The Ladykillers details
|Formats:||U DVD, Blu-ray|
|Starring:||Alec Guinness, Cecil Parker, Herbert Lom, Peter Sellers, Danny Green, Jack Warner, Katie Johnson, Katie Johnston, Frankie Howerd, Kenneth Connor|
|Genre:||Comedy - Romantic|
|Collections:||Top 100 Best of British|
|Run time:||1 hour 27 minutes|
|Rental release:||02 Sep 2002|
Most helpful review
Not the cream of Ealing.....but a very good film indeed.By roncoach (369 reviews) from suffolk , 30 Oct 2011
[Highly rated reviewer]This is like a Who's-who of British film stars of the period.
It's more a case of who ISN'T in the film than who IS in it.
I suppose Alec Guiness steals the best part, a rare feat when Peter Sellers is in a film, but every role is played to perfection by great stalwarts of British cinema.
The storyline is so original, so funny and so good in the way it is brought to the screen. The magic Ealing formula that( in another of its productions) came up with Pimlico becoming an independent country, just as Del-Boy would have wished LOL. This is just as unlikely, and just as endearing.
There are only a few flaws which stop me awarding 4 stars, mainly involving the setting, the 'slowness' in places during the film, the feeling that eventually it may risk overstaying its welcome.
All that latter criticism may sound a bit petty, but such are the things that make us all have opinions and thoughts.
But 3.5 stars ranks as 'very good'........and that sums up this very good British film from a purple patch in our homegrown cinema history.
Very good......and heartily recommended : it will please virtually every viewer to some extent or another.
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The oldies really are sometimes the goldiesBy Primestop (16 reviews) , 20 Oct 2012Simply superb, and a reminder that you don't always need clever CGI special effects, car chases and complex plots to make a genuine classic. Like all Ealing comedies, the backdrop is a wonderful snap-shot of a long gone age.
Classic British comedyBy Countryboy (81 reviews) from Perthshire , 07 Jul 2012One from the Ealing Studios stable, and should not be missed. Worth watching now and then just to remind yourself how good British comedy can be. Superb performances by all, witty dialogue - and some gentle action. Great!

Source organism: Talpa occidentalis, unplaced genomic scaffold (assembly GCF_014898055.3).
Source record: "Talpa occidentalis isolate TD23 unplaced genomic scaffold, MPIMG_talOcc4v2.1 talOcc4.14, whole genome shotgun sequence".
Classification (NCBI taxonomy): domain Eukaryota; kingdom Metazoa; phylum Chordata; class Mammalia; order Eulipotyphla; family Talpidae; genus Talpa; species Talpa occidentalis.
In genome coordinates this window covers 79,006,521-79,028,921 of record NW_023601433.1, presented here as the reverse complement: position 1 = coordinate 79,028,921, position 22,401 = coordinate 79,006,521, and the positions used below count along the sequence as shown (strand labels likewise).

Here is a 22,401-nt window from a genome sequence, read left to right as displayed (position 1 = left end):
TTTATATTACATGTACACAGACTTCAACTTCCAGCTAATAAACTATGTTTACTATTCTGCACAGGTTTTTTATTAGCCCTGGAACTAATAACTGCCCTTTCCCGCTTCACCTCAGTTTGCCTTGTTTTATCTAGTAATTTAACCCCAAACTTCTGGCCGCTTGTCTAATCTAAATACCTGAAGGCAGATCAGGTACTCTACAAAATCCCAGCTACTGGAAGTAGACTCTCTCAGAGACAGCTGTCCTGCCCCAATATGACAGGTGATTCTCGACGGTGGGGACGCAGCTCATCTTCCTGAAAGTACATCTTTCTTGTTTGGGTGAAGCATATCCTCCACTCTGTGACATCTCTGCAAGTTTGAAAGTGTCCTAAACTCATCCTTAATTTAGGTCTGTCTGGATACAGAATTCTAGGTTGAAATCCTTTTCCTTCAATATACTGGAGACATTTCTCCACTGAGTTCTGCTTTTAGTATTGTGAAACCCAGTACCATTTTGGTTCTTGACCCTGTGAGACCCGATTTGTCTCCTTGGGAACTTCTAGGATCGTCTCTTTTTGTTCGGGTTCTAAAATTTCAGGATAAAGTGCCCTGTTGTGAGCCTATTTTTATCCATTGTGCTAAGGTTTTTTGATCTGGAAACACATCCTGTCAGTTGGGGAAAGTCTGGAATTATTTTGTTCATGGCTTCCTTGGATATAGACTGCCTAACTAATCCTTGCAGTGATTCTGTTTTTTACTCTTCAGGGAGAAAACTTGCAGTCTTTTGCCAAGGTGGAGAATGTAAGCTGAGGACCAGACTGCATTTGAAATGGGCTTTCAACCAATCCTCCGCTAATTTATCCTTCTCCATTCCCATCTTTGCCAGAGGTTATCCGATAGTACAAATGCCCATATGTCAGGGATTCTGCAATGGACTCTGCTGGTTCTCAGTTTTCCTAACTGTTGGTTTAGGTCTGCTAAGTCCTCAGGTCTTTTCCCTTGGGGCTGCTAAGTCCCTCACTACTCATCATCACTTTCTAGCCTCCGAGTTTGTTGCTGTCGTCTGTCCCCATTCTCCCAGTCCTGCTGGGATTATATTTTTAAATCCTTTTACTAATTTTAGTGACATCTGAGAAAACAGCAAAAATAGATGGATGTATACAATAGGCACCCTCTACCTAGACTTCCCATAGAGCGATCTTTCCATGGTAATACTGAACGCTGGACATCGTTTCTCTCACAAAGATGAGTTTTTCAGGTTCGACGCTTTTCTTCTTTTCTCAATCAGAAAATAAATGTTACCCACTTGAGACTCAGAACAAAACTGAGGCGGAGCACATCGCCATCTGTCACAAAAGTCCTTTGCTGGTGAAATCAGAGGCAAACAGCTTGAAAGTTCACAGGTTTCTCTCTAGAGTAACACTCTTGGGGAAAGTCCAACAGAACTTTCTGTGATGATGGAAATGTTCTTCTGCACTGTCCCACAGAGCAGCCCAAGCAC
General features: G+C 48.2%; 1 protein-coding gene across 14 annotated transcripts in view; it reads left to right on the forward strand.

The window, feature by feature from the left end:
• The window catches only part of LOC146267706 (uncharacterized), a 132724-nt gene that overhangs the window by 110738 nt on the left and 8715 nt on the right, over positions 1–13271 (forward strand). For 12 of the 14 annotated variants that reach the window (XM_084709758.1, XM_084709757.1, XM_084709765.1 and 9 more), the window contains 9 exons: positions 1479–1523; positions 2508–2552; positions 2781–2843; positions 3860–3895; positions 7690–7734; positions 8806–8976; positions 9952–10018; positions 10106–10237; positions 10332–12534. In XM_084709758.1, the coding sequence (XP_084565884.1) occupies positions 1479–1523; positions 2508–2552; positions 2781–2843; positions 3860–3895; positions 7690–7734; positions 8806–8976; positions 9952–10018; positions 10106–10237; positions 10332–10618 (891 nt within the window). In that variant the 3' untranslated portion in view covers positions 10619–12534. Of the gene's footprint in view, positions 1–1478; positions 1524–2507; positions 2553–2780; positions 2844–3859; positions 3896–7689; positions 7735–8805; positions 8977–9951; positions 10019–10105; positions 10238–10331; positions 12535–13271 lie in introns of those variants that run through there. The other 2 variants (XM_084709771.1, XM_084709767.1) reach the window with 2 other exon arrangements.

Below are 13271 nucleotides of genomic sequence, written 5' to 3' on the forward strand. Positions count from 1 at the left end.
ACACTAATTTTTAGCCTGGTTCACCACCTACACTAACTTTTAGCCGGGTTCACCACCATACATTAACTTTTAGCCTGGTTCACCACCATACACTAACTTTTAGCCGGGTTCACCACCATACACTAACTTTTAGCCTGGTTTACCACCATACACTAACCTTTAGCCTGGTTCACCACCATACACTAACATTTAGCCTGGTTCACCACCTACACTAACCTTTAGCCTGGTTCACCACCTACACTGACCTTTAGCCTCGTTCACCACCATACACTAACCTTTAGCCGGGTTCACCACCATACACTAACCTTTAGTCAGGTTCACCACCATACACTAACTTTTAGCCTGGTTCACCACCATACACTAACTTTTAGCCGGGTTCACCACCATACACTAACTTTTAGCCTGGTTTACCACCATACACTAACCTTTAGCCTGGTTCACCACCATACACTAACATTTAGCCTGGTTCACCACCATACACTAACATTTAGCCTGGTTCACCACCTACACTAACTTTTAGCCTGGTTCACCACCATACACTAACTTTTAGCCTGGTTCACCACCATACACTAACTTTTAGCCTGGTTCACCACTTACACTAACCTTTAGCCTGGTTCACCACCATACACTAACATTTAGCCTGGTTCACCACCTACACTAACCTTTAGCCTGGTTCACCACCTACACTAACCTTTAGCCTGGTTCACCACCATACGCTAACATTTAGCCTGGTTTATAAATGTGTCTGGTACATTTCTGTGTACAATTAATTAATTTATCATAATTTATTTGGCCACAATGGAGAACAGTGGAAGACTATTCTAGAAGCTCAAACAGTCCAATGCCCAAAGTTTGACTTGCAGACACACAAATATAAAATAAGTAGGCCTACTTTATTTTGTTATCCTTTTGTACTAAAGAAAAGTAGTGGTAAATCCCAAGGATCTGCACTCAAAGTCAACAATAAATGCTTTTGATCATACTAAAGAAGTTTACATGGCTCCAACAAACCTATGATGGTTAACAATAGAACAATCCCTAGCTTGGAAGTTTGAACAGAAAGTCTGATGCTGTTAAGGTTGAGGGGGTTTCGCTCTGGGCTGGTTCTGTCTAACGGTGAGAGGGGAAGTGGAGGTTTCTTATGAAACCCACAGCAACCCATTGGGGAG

A period pieceBy Tweedie (30 reviews) from Powick , 30 Apr 2012They don't make 'em like they used to! Expect period charm and suspend your disbelief to return to earlier times and expectations. A good watch when you are in the mood!
Very Dark, Very Gentle, Very BritishBy JayLow (122 reviews) , 17 Mar 2012The Ladykillers is one of Ealings, and indeed British cinemas, finest and is justifiably seen as a classic.
Surprisingly for such a quintessentially British film, the story was dreamed up (literally) by an American writer, William Rose. No matter whats its origins are however, the plot is a sure-fire winner - five mismatched criminals bite of more than they can chew when duping a little old lady into aiding them in their heist.
The films other great strength lies in the performances of its actors. Theyre all excellent from Herbert Loms snarling gangster to a Peter Sellers chubby spiv but the honours have to go to both the brilliant Kate Johnson and the insanely sinister Alec Guinness.
Its a comedy but there arent any real belly laughs here. Instead there is a gentle, wry humour threaded throughout the film which becomes very dark indeed as the criminals plans begin to unwind and they descend into self-destructive violence.
It IS dated in parts. The action scenes are very clunky and there are a couple of extremely clumsy attempts at slapstick the phone booth and the fruit stall scenes which now seem very out of place and may have appealed more to the 50s sense of humour than now.
Its still a great film. The fact that even the Coen brothers couldnt match it in their vastly inferior remake is an indication of just how good a film it is.
Let down on re-seeing it.By a customer , 24 Dec 2011I had enjoyed this immensely when it came out, and wanted to share it with a 15 year old son. I now found it slow and slapsticky, very obvious in its humour, my son found it, frankly, boring.
Perhaps had I watched it alone as nostalgia, to enjoy the stars of my youth and the scenes of London as I first knew it, I would would have responded more positively, as other reviewers did.
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